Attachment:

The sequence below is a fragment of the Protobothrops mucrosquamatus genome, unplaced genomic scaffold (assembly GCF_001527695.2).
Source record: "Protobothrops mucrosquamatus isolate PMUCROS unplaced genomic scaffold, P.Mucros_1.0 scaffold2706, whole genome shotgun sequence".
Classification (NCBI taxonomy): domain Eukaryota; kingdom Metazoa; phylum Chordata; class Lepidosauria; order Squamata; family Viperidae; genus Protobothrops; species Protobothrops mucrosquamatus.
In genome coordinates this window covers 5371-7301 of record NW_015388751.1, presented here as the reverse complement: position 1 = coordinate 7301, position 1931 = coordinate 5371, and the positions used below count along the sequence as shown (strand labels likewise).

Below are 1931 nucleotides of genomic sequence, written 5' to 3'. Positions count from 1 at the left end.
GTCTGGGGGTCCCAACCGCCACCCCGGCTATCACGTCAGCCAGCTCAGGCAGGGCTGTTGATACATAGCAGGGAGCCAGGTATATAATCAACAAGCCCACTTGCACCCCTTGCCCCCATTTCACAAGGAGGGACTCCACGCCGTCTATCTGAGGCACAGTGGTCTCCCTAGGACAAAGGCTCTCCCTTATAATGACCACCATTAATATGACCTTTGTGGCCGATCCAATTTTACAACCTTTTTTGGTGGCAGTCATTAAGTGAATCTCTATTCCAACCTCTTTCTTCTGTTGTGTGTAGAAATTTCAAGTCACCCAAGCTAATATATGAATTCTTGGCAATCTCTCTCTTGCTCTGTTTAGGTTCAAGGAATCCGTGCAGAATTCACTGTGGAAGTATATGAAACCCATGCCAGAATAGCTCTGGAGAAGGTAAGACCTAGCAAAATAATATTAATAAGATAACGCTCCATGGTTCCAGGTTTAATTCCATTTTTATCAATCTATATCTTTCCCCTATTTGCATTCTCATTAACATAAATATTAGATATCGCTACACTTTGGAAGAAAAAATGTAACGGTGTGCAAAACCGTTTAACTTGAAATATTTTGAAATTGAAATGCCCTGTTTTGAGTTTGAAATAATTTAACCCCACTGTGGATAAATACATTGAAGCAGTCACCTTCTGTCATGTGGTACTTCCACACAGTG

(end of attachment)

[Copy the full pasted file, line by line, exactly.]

The sequence below is a fragment of the Protobothrops mucrosquamatus genome, unplaced genomic scaffold (assembly GCF_001527695.2).
Source record: "Protobothrops mucrosquamatus isolate PMUCROS unplaced genomic scaffold, P.Mucros_1.0 scaffold2706, whole genome shotgun sequence".
Classification (NCBI taxonomy): domain Eukaryota; kingdom Metazoa; phylum Chordata; class Lepidosauria; order Squamata; family Viperidae; genus Protobothrops; species Protobothrops mucrosquamatus.
In genome coordinates this window covers 5371-7301 of record NW_015388751.1, presented here as the reverse complement: position 1 = coordinate 7301, position 1931 = coordinate 5371, and the positions used below count along the sequence as shown (strand labels likewise).

Below are 1931 nucleotides of genomic sequence, written 5' to 3'. Positions count from 1 at the left end.
GTCTGGGGGTCCCAACCGCCACCCCGGCTATCACGTCAGCCAGCTCAGGCAGGGCTGTTGATACATAGCAGGGAGCCAGGTATATAATCAACAAGCCCACTTGCACCCCTTGCCCCCATTTCACAAGGAGGGACTCCACGCCGTCTATCTGAGGCACAGTGGTCTCCCTAGGACAAAGGCTCTCCCTTATAATGACCACCATTAATATGACCTTTGTGGCCGATCCAATTTTACAACCTTTTTTGGTGGCAGTCATTAAGTGAATCTCTATTCCAACCTCTTTCTTCTGTTGTGTGTAGAAATTTCAAGTCACCCAAGCTAATATATGAATTCTTGGCAATCTCTCTCTTGCTCTGTTTAGGTTCAAGGAATCCGTGCAGAATTCACTGTGGAAGTATATGAAACCCATGCCAGAATAGCTCTGGAGAAGGTAAGACCTAGCAAAATAATATTAATAAGATAACGCTCCATGGTTCCAGGTTTAATTCCATTTTTATCAATCTATATCTTTCCCCTATTTGCATTCTCATTAACATAAATATTAGATATCGCTACACTTTGGAAGAAAAAATGTAACGGTGTGCAAAACCGTTTAACTTGAAATATTTTGAAATTGAAATGCCCTGTTTTGAGTTTGAAATAATTTAACCCCACTGTGGATAAATACATTGAAGCAGTCACCTTCTGTCATGTGGTACTTCCACACAGTG